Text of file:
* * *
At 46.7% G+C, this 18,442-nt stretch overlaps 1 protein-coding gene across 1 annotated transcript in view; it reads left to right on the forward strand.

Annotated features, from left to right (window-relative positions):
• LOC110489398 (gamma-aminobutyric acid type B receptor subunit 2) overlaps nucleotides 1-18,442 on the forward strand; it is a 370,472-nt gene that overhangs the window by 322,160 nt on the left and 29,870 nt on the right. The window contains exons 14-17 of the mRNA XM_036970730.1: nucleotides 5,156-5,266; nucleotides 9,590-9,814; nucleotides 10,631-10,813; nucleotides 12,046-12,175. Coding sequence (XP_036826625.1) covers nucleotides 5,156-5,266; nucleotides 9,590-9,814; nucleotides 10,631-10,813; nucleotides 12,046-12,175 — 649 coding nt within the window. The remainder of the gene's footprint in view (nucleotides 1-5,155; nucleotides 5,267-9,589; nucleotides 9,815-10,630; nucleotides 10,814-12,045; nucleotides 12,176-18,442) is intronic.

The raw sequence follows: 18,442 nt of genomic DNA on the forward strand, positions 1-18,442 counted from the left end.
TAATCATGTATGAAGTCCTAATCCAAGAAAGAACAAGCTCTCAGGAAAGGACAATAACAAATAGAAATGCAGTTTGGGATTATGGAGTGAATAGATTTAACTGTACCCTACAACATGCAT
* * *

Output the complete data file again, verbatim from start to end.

At 46.7% G+C, this 18,442-nt stretch overlaps 1 protein-coding gene across 1 annotated transcript in view; it reads left to right on the forward strand.

Annotated features, from left to right (window-relative positions):
• LOC110489398 (gamma-aminobutyric acid type B receptor subunit 2) overlaps nucleotides 1-18,442 on the forward strand; it is a 370,472-nt gene that overhangs the window by 322,160 nt on the left and 29,870 nt on the right. The window contains exons 14-17 of the mRNA XM_036970730.1: nucleotides 5,156-5,266; nucleotides 9,590-9,814; nucleotides 10,631-10,813; nucleotides 12,046-12,175. Coding sequence (XP_036826625.1) covers nucleotides 5,156-5,266; nucleotides 9,590-9,814; nucleotides 10,631-10,813; nucleotides 12,046-12,175 — 649 coding nt within the window. The remainder of the gene's footprint in view (nucleotides 1-5,155; nucleotides 5,267-9,589; nucleotides 9,815-10,630; nucleotides 10,814-12,045; nucleotides 12,176-18,442) is intronic.

The raw sequence follows: 18,442 nt of genomic DNA on the forward strand, positions 1-18,442 counted from the left end.
TAATCATGTATGAAGTCCTAATCCAAGAAAGAACAAGCTCTCAGGAAAGGACAATAACAAATAGAAATGCAGTTTGGGATTATGGAGTGAATAGATTTAACTGTACCCTACAACATGCAT